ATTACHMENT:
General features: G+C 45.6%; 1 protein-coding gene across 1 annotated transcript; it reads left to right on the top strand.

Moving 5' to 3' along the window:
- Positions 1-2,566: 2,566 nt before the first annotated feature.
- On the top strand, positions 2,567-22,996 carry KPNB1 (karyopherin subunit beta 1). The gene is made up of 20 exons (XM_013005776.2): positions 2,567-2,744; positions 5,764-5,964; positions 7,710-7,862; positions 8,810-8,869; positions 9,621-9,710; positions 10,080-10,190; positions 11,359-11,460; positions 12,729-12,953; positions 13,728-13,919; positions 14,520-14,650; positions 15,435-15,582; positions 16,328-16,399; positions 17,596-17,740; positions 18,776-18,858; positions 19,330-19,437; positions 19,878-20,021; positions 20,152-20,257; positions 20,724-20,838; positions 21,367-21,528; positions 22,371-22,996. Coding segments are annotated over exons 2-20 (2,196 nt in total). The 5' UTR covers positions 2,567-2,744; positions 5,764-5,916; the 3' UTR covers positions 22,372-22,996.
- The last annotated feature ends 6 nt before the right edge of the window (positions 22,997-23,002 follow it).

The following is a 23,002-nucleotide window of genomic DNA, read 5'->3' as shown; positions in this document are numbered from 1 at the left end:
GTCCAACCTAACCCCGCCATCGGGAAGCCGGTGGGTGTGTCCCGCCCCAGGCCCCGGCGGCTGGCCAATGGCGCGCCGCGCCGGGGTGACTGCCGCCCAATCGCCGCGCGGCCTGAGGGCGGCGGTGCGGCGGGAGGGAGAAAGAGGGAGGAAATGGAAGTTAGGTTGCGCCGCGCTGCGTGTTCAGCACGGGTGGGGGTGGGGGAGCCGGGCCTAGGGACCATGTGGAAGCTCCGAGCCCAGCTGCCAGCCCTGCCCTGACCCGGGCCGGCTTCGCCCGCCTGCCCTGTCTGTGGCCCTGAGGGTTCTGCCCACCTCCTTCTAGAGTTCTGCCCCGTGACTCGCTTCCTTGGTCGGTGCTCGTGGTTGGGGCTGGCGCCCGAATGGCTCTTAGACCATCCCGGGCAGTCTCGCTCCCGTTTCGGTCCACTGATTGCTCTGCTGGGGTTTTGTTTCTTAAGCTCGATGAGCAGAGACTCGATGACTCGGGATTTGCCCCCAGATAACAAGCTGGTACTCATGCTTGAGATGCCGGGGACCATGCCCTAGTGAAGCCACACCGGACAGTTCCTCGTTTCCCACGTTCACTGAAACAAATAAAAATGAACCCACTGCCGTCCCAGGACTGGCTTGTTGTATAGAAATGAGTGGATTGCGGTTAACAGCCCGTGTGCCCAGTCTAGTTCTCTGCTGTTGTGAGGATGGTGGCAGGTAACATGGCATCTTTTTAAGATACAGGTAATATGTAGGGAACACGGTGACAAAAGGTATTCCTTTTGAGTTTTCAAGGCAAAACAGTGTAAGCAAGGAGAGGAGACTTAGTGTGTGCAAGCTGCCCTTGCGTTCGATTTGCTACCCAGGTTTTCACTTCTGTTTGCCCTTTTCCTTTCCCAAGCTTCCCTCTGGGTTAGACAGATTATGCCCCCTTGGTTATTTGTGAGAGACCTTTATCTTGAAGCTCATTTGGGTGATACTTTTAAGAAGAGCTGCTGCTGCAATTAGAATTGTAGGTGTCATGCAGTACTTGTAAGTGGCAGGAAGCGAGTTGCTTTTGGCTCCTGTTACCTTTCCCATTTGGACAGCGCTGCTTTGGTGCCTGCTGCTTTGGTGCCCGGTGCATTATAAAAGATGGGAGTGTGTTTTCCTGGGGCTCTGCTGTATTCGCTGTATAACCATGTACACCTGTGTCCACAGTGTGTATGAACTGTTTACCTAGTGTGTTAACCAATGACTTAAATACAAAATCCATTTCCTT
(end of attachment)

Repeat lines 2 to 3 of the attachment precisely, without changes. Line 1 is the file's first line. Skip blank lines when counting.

Moving 5' to 3' along the window:
- Positions 1-2,566: 2,566 nt before the first annotated feature.